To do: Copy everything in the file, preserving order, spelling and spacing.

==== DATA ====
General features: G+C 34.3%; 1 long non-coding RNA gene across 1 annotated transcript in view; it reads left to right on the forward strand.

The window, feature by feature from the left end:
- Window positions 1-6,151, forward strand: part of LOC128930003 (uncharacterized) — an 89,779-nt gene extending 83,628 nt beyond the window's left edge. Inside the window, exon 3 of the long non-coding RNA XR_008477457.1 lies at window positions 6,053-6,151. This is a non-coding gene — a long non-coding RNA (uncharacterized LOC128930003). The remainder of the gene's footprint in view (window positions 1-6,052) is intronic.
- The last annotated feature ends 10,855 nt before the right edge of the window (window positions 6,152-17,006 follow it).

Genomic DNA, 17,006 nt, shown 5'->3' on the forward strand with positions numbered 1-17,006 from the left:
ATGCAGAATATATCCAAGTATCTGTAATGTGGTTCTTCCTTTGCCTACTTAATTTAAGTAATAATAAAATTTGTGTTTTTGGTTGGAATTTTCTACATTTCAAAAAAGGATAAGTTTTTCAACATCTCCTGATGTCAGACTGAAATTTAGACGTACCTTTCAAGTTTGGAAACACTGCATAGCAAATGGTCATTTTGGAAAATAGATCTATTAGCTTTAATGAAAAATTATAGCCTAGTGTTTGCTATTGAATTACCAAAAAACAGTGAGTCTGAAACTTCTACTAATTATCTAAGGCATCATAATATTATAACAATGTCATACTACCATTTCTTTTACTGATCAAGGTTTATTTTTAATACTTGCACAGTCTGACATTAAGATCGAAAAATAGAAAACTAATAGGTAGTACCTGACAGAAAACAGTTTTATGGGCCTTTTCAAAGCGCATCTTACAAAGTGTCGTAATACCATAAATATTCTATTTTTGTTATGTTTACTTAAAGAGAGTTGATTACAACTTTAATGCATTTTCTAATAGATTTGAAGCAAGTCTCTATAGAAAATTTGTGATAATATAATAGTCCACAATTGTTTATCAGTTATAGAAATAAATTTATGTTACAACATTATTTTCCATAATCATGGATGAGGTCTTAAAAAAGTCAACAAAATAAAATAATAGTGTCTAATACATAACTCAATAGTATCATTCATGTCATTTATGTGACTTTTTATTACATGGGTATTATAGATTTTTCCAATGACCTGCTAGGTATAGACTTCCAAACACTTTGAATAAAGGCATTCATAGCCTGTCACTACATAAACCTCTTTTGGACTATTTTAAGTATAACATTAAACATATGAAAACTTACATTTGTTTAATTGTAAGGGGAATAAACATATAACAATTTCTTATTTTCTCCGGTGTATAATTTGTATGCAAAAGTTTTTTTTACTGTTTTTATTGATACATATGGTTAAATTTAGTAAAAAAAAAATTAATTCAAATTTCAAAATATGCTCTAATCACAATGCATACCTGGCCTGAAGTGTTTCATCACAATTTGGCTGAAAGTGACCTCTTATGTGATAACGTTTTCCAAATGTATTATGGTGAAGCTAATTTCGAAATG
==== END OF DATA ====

General features: G+C 34.3%; 1 long non-coding RNA gene across 1 annotated transcript in view; it reads left to right on the forward strand.

The window, feature by feature from the left end:
- Window positions 1-6,151, forward strand: part of LOC128930003 (uncharacterized) — an 89,779-nt gene extending 83,628 nt beyond the window's left edge. Inside the window, exon 3 of the long non-coding RNA XR_008477457.1 lies at window positions 6,053-6,151. This is a non-coding gene — a long non-coding RNA (uncharacterized LOC128930003). The remainder of the gene's footprint in view (window positions 1-6,052) is intronic.
- The last annotated feature ends 10,855 nt before the right edge of the window (window positions 6,152-17,006 follow it).

Genomic DNA, 17,006 nt, shown 5'->3' on the forward strand with positions numbered 1-17,006 from the left:
ATGCAGAATATATCCAAGTATCTGTAATGTGGTTCTTCCTTTGCCTACTTAATTTAAGTAATAATAAAATTTGTGTTTTTGGTTGGAATTTTCTACATTTCAAAAAAGGATAAGTTTTTCAACATCTCCTGATGTCAGACTGAAATTTAGACGTACCTTTCAAGTTTGGAAACACTGCATAGCAAATGGTCATTTTGGAAAATAGATCTATTAGCTTTAATGAAAAATTATAGCCTAGTGTTTGCTATTGAATTACCAAAAAACAGTGAGTCTGAAACTTCTACTAATTATCTAAGGCATCATAATATTATAACAATGTCATACTACCATTTCTTTTACTGATCAAGGTTTATTTTTAATACTTGCACAGTCTGACATTAAGATCGAAAAATAGAAAACTAATAGGTAGTACCTGACAGAAAACAGTTTTATGGGCCTTTTCAAAGCGCATCTTACAAAGTGTCGTAATACCATAAATATTCTATTTTTGTTATGTTTACTTAAAGAGAGTTGATTACAACTTTAATGCATTTTCTAATAGATTTGAAGCAAGTCTCTATAGAAAATTTGTGATAATATAATAGTCCACAATTGTTTATCAGTTATAGAAATAAATTTATGTTACAACATTATTTTCCATAATCATGGATGAGGTCTTAAAAAAGTCAACAAAATAAAATAATAGTGTCTAATACATAACTCAATAGTATCATTCATGTCATTTATGTGACTTTTTATTACATGGGTATTATAGATTTTTCCAATGACCTGCTAGGTATAGACTTCCAAACACTTTGAATAAAGGCATTCATAGCCTGTCACTACATAAACCTCTTTTGGACTATTTTAAGTATAACATTAAACATATGAAAACTTACATTTGTTTAATTGTAAGGGGAATAAACATATAACAATTTCTTATTTTCTCCGGTGTATAATTTGTATGCAAAAGTTTTTTTTACTGTTTTTATTGATACATATGGTTAAATTTAGTAAAAAAAAAATTAATTCAAATTTCAAAATATGCTCTAATCACAATGCATACCTGGCCTGAAGTGTTTCATCACAATTTGGCTGAAAGTGACCTCTTATGTGATAACGTTTTCCAAATGTATTATGGTGAAGCTAATTTCGAAATG